Rich’s connection to AMC began with his summer camp days in the late 1970’s. The camp, centrally located near Lake Winnipesaukee in New Hampshire, allowed for a plethora of outdoor excursions throughout the state. The first mountain Rich hiked was Mt. Major, where, at the time, you could see the summer camp from the summit. From there he signed up for trips that took him all over the White Mountain National Forest, with many culminating with a trip to one of AMC’s huts.
Rich began collecting embroidered patches from each hut and quickly realized that he could get a discount if he joined AMC. So, at the age of 13, he did just that. Rich recalls a memorable trip to Lakes of the Clouds Hut via the Boott Spur trail. The group of kids were frightened when they got stuck in a lightning storm above treeline, where they could not retreat to the woods and had to make themselves as flat as possible in the saddle from Boott Spur.
AMC’s White Mountain Guide became a trusty companion as he continued exploring hiking trails throughout the region. The mountains called to Rich and he continued to return each year as a camper and then as a counselor. He went on to take time off from college for a croo position at Pinkham Notch Visitors Center.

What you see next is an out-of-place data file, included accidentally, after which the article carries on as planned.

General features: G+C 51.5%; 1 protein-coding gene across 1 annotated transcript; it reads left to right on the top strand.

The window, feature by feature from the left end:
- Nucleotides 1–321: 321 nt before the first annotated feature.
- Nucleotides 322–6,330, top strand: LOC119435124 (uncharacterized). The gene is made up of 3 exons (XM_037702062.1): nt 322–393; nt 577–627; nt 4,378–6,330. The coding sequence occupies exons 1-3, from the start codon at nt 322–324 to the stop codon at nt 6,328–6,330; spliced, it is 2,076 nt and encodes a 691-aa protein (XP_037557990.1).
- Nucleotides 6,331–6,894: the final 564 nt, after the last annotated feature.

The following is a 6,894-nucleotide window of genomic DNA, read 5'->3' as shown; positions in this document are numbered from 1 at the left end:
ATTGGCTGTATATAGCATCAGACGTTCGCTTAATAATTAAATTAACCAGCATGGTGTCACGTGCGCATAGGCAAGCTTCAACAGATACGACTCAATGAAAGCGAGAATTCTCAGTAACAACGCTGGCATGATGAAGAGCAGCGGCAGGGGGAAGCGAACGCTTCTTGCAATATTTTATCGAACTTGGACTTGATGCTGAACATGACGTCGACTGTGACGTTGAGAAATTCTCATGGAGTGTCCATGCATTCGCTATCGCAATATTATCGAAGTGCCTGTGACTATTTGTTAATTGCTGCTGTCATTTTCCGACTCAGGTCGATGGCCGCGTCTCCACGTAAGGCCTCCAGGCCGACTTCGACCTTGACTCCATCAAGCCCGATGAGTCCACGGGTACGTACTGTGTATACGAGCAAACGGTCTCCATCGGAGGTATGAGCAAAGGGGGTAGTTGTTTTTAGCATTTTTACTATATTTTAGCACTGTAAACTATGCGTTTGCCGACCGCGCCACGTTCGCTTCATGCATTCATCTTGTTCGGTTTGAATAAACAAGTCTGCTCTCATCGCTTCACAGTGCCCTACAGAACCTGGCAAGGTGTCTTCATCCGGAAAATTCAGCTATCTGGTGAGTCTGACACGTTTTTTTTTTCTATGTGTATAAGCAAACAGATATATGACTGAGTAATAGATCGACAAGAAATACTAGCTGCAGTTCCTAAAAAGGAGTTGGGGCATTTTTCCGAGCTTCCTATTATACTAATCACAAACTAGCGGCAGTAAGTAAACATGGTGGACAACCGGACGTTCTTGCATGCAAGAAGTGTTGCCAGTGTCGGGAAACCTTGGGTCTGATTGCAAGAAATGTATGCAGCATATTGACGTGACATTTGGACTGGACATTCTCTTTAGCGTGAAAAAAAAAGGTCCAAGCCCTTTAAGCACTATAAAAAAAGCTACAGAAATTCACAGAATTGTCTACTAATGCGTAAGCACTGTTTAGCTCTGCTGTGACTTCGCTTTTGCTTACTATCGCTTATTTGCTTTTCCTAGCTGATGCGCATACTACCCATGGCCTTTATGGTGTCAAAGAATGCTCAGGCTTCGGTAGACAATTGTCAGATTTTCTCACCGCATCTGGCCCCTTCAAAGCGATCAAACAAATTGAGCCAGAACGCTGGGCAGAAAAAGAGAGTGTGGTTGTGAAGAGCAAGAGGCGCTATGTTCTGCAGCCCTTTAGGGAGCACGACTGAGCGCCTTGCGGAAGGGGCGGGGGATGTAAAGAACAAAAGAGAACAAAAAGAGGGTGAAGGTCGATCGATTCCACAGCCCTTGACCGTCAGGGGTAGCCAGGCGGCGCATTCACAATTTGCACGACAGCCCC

From August of 1990 to April of 1991, he enjoyed living right in the Notch, caring for guests by turning over beds, cooking meals, and cleaning up. Rich’s days off, Thursday and Friday, remain memorable as he headed to Sunday River (for the half-price tickets), Wildcat, Attitash or Black Mountain to ski with buddies. He returned to college, but New Hampshire remained his absolute favorite place in the world.
While life took Rich further from New England, he continued to spend frequent summers in New Hampshire and as time went on, was thrilled introduce his wife to the White Mountains with a trip to Carter Notch Hut, where they first encountered composting toilets and the resident porcupines. Through family vacations, they have gone on to share their love of AMC and New Hampshire with their children.
In 1993, he became aware of the President’s Society, AMC’s leadership annual giving society, and has been a loyal supporter ever since. “No other organization holds a candle to
AMC,” says Rich. “As an advocacy and education group, AMC gets people into these special spaces to show how valuable they are and how important it is to preserve them.”
As an estate attorney, Rich knows how transformative estate gifts can be. He made his first will at 21 and AMC is fortunate to continue to be included in Rich’s legacy plans. “My wife and I are philanthropically minded because we know that the important work of AMC, and other organizations, doesn’t happen in a vacuum,” says Rich. “It takes likeminded individuals to take care of the things we love.”
Our three-pronged approach to environmental protection is composed of research, advocacy and on-the-ground conservation.
These three approaches are intertwined, and all are driven by our scientific research.